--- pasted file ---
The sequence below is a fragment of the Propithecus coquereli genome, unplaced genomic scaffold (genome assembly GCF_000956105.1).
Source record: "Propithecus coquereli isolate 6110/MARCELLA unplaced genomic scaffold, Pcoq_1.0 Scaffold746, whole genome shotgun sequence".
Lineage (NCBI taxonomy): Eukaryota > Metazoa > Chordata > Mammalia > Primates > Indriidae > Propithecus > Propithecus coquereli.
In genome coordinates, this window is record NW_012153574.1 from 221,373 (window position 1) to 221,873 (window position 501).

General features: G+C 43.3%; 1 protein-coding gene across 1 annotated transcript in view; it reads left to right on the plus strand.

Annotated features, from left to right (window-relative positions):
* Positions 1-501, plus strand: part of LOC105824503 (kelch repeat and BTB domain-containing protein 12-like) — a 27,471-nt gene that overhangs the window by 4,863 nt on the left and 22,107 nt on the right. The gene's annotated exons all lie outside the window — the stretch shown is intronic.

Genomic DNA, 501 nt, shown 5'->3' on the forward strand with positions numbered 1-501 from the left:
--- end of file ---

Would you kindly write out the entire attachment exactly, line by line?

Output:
The sequence below is a fragment of the Propithecus coquereli genome, unplaced genomic scaffold (genome assembly GCF_000956105.1).
Source record: "Propithecus coquereli isolate 6110/MARCELLA unplaced genomic scaffold, Pcoq_1.0 Scaffold746, whole genome shotgun sequence".
Lineage (NCBI taxonomy): Eukaryota > Metazoa > Chordata > Mammalia > Primates > Indriidae > Propithecus > Propithecus coquereli.
In genome coordinates, this window is record NW_012153574.1 from 221,373 (window position 1) to 221,873 (window position 501).

General features: G+C 43.3%; 1 protein-coding gene across 1 annotated transcript in view; it reads left to right on the plus strand.

Annotated features, from left to right (window-relative positions):
* Positions 1-501, plus strand: part of LOC105824503 (kelch repeat and BTB domain-containing protein 12-like) — a 27,471-nt gene that overhangs the window by 4,863 nt on the left and 22,107 nt on the right. The gene's annotated exons all lie outside the window — the stretch shown is intronic.

Genomic DNA, 501 nt, shown 5'->3' on the forward strand with positions numbered 1-501 from the left: